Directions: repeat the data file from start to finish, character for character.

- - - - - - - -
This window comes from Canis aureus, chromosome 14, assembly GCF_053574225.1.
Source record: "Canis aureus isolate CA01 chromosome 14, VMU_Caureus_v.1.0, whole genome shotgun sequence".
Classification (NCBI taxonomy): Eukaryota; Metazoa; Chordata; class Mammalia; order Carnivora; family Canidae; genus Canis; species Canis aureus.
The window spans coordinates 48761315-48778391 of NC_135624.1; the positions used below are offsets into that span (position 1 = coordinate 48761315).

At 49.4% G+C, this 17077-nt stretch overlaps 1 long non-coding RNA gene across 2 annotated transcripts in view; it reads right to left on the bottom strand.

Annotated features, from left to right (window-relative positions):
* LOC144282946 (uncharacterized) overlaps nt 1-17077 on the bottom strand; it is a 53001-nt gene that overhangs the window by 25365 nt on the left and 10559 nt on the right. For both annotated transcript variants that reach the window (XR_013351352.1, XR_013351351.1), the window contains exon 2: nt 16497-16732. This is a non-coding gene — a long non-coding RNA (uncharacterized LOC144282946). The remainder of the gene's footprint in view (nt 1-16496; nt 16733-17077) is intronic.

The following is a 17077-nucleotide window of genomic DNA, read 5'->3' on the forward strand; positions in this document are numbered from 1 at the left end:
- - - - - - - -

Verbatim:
This window comes from Canis aureus, chromosome 14, assembly GCF_053574225.1.
Source record: "Canis aureus isolate CA01 chromosome 14, VMU_Caureus_v.1.0, whole genome shotgun sequence".
Classification (NCBI taxonomy): Eukaryota; Metazoa; Chordata; class Mammalia; order Carnivora; family Canidae; genus Canis; species Canis aureus.
The window spans coordinates 48761315-48778391 of NC_135624.1; the positions used below are offsets into that span (position 1 = coordinate 48761315).

At 49.4% G+C, this 17077-nt stretch overlaps 1 long non-coding RNA gene across 2 annotated transcripts in view; it reads right to left on the bottom strand.

Annotated features, from left to right (window-relative positions):
* LOC144282946 (uncharacterized) overlaps nt 1-17077 on the bottom strand; it is a 53001-nt gene that overhangs the window by 25365 nt on the left and 10559 nt on the right. For both annotated transcript variants that reach the window (XR_013351352.1, XR_013351351.1), the window contains exon 2: nt 16497-16732. This is a non-coding gene — a long non-coding RNA (uncharacterized LOC144282946). The remainder of the gene's footprint in view (nt 1-16496; nt 16733-17077) is intronic.

The following is a 17077-nucleotide window of genomic DNA, read 5'->3' on the forward strand; positions in this document are numbered from 1 at the left end: